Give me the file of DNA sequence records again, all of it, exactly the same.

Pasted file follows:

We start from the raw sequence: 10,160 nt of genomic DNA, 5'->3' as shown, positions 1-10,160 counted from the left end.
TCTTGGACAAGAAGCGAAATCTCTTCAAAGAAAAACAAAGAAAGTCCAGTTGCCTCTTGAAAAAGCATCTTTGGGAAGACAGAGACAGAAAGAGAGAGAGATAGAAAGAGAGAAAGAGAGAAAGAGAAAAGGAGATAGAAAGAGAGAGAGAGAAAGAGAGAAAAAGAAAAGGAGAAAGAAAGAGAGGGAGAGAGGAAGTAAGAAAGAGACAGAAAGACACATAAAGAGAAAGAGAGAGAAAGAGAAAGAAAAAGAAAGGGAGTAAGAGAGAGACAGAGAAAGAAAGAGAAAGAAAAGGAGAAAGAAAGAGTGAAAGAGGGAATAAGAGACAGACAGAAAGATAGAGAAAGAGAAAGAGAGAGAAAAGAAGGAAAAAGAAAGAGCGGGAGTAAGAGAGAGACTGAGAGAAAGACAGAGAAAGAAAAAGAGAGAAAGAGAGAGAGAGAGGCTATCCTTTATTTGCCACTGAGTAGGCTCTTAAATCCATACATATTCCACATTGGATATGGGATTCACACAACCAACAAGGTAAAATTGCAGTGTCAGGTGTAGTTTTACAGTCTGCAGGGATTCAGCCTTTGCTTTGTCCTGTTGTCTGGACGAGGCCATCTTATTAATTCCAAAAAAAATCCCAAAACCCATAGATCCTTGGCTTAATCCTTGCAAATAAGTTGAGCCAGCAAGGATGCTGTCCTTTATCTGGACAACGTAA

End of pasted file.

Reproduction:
We start from the raw sequence: 10,160 nt of genomic DNA, 5'->3' as shown, positions 1-10,160 counted from the left end.
TCTTGGACAAGAAGCGAAATCTCTTCAAAGAAAAACAAAGAAAGTCCAGTTGCCTCTTGAAAAAGCATCTTTGGGAAGACAGAGACAGAAAGAGAGAGAGATAGAAAGAGAGAAAGAGAGAAAGAGAAAAGGAGATAGAAAGAGAGAGAGAGAAAGAGAGAAAAAGAAAAGGAGAAAGAAAGAGAGGGAGAGAGGAAGTAAGAAAGAGACAGAAAGACACATAAAGAGAAAGAGAGAGAAAGAGAAAGAAAAAGAAAGGGAGTAAGAGAGAGACAGAGAAAGAAAGAGAAAGAAAAGGAGAAAGAAAGAGTGAAAGAGGGAATAAGAGACAGACAGAAAGATAGAGAAAGAGAAAGAGAGAGAAAAGAAGGAAAAAGAAAGAGCGGGAGTAAGAGAGAGACTGAGAGAAAGACAGAGAAAGAAAAAGAGAGAAAGAGAGAGAGAGAGGCTATCCTTTATTTGCCACTGAGTAGGCTCTTAAATCCATACATATTCCACATTGGATATGGGATTCACACAACCAACAAGGTAAAATTGCAGTGTCAGGTGTAGTTTTACAGTCTGCAGGGATTCAGCCTTTGCTTTGTCCTGTTGTCTGGACGAGGCCATCTTATTAATTCCAAAAAAAATCCCAAAACCCATAGATCCTTGGCTTAATCCTTGCAAATAAGTTGAGCCAGCAAGGATGCTGTCCTTTATCTGGACAACGTAA